In our latest interview, we spoke with Jillian Bundrick, the costume designer behind the SXSW selected film Americana. The film stars Sydney Sweeney, Paul Walter Hauser, and Zahn McClarnon, and premiered at SXSW on March 17.
Americana follows an ensemble cast of local outsiders in pursuit of the Lakota Ghost shirt, a rare Native American artifact renown for bringing its owner power, fortune, or freedom.
In Americana, it was important to Jillian to create realistic representations of the Native American clothing and artifacts featured in the film. Having previously worked on indigenous projects such as Reservation Dogs, Jillian has proven herself capable of designing indigenous costumes tastefully and accurately. The film was shot in Albuquerque, where Jillian sourced clothing from thrift and vintage stores and even obtained an authentic Native American medallion from an art gallery that brought a richness to the show that it wouldn’t have otherwise had.
PH: Hi there, Jillian! Can you share some of your professional background? What initially got you interested in costume design?
Jillian Bundrick: I studied theatrical costume design in college at the University of Oklahoma. I’ve been designing costumes for feature films of various genres for 15 years now. My favorite locations usually involve the wide open fields and big sunset skies of Oklahoma & Texas. That’s why Americana was a dream come true to film in the beautiful landscapes of magical New Mexico. Even better, it premiered in one of my favorite places I’ve lived, Austin, Texas at the Paramount theater for the 2023 SXSW film festival.
PH: How do you know when a project is the right fit? How do you choose which projects you work on?
Jillian Bundrick: I know a project is the right fit for me when reading the script makes me excited to bring the visual story elements & characters to life. Connecting with the director’s vision for the film is also vital to my choice of project.
PH: Can you talk a little about some of the projects you've worked on? How did you become involved with Americana?
Jillian Bundrick: I became involved in Americana when the producer, Alex Saks, reached out to me with the script and set up a meeting with the film’s director, Tony Tost. My authentically off-beat portrayal of four Native American Teens navigating life on an Oklahoma Reservation in the groundbreaking first season of the FX comedy series Reservation Dogs put my costume design work on Tost’s radar.
In my career as a Costume Designer, I’ve also had the pleasure of designing the costumes for William H. Macy’s directorial debut feature film Rudderless, a music centric drama starring Billy Crudup, Anton Yelchin, & Selena Gomez which premiered at the Sundance Film Festival in 2014, as well as the rural crime thrillers Infamous & The Bygone and the contemporary comedies Unplugging, Braking for Whales, and Hot Air.
PH: Can you talk me through your pre-production mindset when constructing the design for this project?
Jillian Bundrick: Dissecting the vivid feast of characters and intersecting storylines that Tony wrote into the screenplay for Americana had me excited to search for color stories, photography, pop culture idols, musicians, classic country western music themes, films, & art that would all lend inspiration to the costume designs in the film. The visuals I pulled together formed my Costumes Look Book that became my guide for outfitting all of the amazing characters in our fantastic ensemble cast. The Costume Designs in Americana are steeped in aspirational looks emulating iconic heroes in our culture which aid in the visual commentary on America’s relationship with the western film genre.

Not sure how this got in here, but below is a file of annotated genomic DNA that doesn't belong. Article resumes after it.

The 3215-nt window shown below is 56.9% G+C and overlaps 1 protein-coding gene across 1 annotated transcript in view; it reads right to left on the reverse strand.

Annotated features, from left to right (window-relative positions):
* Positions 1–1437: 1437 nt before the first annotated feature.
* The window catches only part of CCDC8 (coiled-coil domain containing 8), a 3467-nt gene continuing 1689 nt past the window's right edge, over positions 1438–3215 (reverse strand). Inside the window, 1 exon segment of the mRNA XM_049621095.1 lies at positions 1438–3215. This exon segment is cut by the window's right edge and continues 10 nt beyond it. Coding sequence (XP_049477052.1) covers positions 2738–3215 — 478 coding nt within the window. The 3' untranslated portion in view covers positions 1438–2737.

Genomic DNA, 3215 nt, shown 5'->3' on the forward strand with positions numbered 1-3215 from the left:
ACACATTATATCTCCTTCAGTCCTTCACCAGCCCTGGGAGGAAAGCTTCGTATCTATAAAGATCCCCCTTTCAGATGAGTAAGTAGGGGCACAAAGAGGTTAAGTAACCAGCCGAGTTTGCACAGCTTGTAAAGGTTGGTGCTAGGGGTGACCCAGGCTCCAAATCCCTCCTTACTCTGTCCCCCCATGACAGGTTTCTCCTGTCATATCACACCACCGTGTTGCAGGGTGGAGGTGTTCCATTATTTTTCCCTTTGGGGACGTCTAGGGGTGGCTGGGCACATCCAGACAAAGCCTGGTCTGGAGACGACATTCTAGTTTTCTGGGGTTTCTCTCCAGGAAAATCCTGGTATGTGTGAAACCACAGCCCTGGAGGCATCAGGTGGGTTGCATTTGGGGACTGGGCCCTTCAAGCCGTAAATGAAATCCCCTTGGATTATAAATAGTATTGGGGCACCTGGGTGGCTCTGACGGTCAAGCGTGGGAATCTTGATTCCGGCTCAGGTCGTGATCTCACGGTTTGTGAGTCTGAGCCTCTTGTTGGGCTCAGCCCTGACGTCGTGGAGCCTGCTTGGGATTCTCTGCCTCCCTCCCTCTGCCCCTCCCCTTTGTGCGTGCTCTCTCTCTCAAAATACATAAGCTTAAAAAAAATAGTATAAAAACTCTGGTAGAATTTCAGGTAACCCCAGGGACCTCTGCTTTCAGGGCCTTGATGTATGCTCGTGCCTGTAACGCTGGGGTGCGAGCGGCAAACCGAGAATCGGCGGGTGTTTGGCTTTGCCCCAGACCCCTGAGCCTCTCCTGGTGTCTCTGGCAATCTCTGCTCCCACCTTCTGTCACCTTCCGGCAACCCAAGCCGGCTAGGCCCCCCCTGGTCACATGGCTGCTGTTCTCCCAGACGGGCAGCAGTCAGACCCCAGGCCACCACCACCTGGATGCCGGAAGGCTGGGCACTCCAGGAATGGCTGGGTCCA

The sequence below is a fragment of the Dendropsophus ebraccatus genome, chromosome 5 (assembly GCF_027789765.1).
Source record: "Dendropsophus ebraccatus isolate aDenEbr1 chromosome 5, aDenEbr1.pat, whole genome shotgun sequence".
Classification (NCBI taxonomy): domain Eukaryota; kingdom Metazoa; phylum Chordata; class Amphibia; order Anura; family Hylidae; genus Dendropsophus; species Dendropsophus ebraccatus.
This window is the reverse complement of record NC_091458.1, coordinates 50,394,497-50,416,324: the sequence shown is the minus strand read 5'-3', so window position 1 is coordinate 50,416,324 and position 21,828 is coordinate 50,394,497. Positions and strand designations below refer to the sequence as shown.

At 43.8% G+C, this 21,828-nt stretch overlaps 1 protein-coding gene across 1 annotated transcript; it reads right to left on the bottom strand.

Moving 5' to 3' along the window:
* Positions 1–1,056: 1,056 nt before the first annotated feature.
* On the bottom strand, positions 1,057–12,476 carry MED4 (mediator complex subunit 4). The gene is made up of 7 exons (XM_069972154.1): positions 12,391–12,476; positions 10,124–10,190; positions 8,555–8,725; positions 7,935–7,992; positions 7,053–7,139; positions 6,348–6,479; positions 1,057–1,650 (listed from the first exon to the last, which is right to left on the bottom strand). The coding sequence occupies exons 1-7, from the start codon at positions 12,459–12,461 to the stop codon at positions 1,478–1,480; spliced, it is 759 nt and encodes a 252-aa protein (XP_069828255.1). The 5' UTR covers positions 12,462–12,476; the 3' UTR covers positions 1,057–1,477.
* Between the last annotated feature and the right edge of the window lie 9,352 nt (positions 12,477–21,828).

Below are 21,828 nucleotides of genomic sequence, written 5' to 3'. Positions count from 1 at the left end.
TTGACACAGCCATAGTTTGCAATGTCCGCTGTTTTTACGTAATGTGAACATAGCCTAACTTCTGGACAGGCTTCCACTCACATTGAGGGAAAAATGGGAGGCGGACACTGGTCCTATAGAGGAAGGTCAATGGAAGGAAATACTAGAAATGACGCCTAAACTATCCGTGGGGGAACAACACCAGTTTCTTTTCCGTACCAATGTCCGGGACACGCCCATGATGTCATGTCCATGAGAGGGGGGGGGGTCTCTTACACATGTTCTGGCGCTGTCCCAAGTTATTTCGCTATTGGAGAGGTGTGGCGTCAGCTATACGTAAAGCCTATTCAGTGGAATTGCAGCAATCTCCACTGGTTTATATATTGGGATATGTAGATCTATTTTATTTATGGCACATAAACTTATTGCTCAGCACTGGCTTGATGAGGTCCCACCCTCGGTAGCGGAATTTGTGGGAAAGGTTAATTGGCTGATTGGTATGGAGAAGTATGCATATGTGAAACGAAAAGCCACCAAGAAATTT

PH: Can you share your experience filming in Albuquerque and how you sourced authentic Native American clothing and accessories?
Jillian Bundrick: My experience filming in Albuquerque was extraordinary. It was a delight exploring a new city and discovering all the hidden gems New Mexico offers. My favorite places to shop for unique character pieces are antique malls & local thrift shops, of which Albuquerque has a great selection.
I sourced authentic Native American clothing and accessories by directly involving artisans in the Indigenous community. These artists have allowed me to feature their works in Americana and it helps bring the costumes of Ghost Eye, Hank, and the members of the Red Thunder Society their complex & realistic portrayal. Hank’s style is specifically inspired by modern native streetwear brands mixed with
classic gangster, hip hop vibes. Hank’s black hooded sweatshirt and his “Priest Don’t Kill My Tribe” tee are both from Section 35, an indigenous-owned streetwear brand based on the Unceded Territories in Canada. His large finely Beaded Medallion was purchased from an authentic handmade Native Sioux arts, crafts & jewelry store in Rapid City, South Dakota - Lakota Sioux Arts.
PH: What was your process for (and how did you achieve) juxtaposing characters through overstylization?
Jillian Bundrick: As a form of escapism from the complex situations Penny Jo, Mandy, & Cal find themselves stuck in, they lean into flamboyant & exaggerated, larger than life stylized looks imitating the Pop Culture Icons they so admire while others, namely Lefty, Ghost Eye, and Dillon, sport looks that stay more grounded in practicality & the realities of rural America.